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Tuesday, April 20, 2010
Don't count out the Utah Jazz

By Kevin Arnovitz

Utah Jazz
Doug Pensinger/NBAE/Getty Images
Game 2 was a huge pick-me-up for the guys from Salt Lake.

DENVER -- A beleaguered Utah Jazz team entered Game 2 in Denver with a litany of worries. In Game 1, they lost their starting center, Mehmet Okur, for the season with a torn left achilles tendon. That void thrust the very green Kyrylo Fesenko into the starting lineup for Monday night’s Game 2. Meanwhile, the Jazz were already without their best defender, Andrei Kirilenko, whose absence put excessive pressure on his understudies, C.J. Miles and Wesley Matthews. Carmelo Anthony torched the young tandem for 42 points in Game 1, and arrived on Monday night hungry for more.

Undermanned on both the offensive and defensive ends of the floor, the Jazz had only one saving grace -- their lethal screen-and-roll combination of Deron Williams and Carlos Boozer. The pair orchestrated a clinic on Monday night, baffling the Nuggets’ defense with their two-man waltz, with Deron Williams as the lead. Williams finished with 33 points and 14 assists, vaulting the Jazz to an improbable and frenetic 114-111 win over the Nuggets at the Pepsi Center, tying the series at one game apiece.

"This is a big win for us," Williams said. "Nobody was really giving us a shot. We just wanted to come out here and put that to rest. We feel like we still have a great team that can compete and we're really proud of how we played and battled tonight."

Williams had a series of offensive imperatives on Monday night, and he succeeded at every one of them. First, he attacked Denver off the dribble every chance he got, looking for either a seam to the basket, or contact against a collapsing Nugget defender. Williams made his way to the stripe for 18 attempts, draining 16. Second, Williams engaged Boozer -- and occasionally Paul Millsap -- with their patented pick-and-roll. Finally, if Williams was unable to find a path to the rim or his post option was covered, he empowered weak side threats like Kyle Korver and C.J. Miles by executing the Jazz’s offensive system to perfection. Korver scored 13 points, while Miles had another solid offensive performance with 17 points.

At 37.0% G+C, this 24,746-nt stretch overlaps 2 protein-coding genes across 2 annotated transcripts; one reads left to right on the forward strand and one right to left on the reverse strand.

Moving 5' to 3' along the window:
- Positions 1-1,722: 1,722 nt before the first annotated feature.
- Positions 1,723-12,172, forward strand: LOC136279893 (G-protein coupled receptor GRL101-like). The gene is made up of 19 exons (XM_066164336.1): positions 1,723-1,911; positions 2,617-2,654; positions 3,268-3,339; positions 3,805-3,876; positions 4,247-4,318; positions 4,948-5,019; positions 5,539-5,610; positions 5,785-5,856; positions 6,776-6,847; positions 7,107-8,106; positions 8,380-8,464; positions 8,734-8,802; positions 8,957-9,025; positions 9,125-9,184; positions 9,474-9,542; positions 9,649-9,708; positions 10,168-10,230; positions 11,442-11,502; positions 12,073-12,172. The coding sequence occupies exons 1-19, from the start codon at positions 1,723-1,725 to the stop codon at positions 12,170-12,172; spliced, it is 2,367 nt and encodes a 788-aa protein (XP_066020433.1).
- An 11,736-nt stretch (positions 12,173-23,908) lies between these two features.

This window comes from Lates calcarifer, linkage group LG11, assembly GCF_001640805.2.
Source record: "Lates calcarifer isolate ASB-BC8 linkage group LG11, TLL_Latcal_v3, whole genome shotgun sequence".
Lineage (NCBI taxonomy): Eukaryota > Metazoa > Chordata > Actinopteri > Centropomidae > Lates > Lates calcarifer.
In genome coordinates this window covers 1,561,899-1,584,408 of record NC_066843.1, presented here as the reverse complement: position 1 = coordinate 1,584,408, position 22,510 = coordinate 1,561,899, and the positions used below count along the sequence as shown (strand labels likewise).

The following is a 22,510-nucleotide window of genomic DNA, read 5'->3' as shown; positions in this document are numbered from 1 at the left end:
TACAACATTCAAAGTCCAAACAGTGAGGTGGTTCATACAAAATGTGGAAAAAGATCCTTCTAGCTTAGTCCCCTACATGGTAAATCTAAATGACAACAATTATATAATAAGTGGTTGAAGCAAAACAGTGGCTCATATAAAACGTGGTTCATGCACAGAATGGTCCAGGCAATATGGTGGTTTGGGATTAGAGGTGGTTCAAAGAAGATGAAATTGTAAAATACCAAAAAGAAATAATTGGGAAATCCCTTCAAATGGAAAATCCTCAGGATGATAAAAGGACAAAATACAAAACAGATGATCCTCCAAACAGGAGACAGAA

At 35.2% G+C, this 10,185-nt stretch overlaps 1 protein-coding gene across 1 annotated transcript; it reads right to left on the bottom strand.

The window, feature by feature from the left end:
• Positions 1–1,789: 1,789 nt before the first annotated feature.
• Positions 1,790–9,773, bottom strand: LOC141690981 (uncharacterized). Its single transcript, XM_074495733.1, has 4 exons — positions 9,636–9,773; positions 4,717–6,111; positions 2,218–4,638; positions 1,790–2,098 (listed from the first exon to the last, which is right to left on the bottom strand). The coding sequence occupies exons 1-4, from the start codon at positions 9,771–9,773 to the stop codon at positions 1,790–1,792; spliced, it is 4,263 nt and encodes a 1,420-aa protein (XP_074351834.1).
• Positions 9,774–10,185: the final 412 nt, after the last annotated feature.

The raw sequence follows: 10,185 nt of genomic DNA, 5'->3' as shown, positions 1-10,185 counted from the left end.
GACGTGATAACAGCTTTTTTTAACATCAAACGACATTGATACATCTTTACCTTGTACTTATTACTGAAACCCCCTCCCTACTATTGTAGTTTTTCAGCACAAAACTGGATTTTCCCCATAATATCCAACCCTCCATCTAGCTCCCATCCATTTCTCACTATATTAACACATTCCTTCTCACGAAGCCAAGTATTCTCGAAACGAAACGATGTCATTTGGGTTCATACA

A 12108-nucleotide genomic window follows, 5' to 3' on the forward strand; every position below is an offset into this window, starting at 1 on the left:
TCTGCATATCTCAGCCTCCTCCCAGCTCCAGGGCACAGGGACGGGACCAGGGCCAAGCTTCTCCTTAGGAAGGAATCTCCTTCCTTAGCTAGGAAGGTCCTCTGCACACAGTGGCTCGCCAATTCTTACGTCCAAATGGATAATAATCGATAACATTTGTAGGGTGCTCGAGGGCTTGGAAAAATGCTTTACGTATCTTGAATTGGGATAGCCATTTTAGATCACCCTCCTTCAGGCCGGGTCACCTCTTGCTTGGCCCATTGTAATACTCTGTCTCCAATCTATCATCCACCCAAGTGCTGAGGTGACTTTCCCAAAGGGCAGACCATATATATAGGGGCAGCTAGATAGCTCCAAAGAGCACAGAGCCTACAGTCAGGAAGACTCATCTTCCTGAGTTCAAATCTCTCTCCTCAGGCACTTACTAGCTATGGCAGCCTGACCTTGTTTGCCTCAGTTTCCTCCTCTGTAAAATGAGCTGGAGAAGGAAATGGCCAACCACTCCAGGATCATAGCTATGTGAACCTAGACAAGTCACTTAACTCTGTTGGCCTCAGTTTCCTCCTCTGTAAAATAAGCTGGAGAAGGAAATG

"[Williams] set the tone from the beginning," Boozer said. "He came out aggressive, got to the basket, hit shots -- jumper after jumper -- then got to the free throw line ... It made the job easier on the rest of us because he was playing so well offensively."

Williams’ most exquisite play came out of a timeout with 1:43 remaining in the game and the Jazz trailing 106-105. At the top of the circle, Williams broke down Chauncey Billups off the bounce. When the Nuggets’ wing defenders collapsed on him in the paint, Williams threw a dart to Korver in the right corner, where the sharpshooter drained a 3-pointer to put Utah on top 108-106, a lead that they would never relinquish.

"I was kind of open a lot in the fourth quarter," Korver said. "Never wide open, but kind of open and I kept telling myself, 'Be ready.'"

Utah was open a lot in the first half. The Jazz shot a blistering 73.3 percent in the first quarter, and 67.7 percent overall before halftime. In addition to Williams' proficiency from the outside, Boozer killed Denver both rolling to the basket and by flashing to the top of the circle, where he drained a series of high-arching shots during a 17-3 Utah run to close the first half. Boozer scored 20 points on the night.

Leading 63-51 at intermission, the Jazz had to sustain a furious 14-0 rally by the Nuggets in the third quarter. The Nuggets combined a sequence of strong stands on the defensive end and aggressive ball pressure to fuel their comeback. The Jazz gave the Nuggets a hand by putting them in the penalty at the 9:18 mark of the period.

"We know who they are," Jazz head coach Jerry Sloan said when asked about Denver's rally. "It's not a secret. They're a terrific team -- and they can score. They can really score easily."

Both Denver and Utah are notoriously foul-prone and that held true Monday night, as the teams combined for 91 free throw attempts. In total, there were 73 successful free throws converted to 71 made shots from the floor.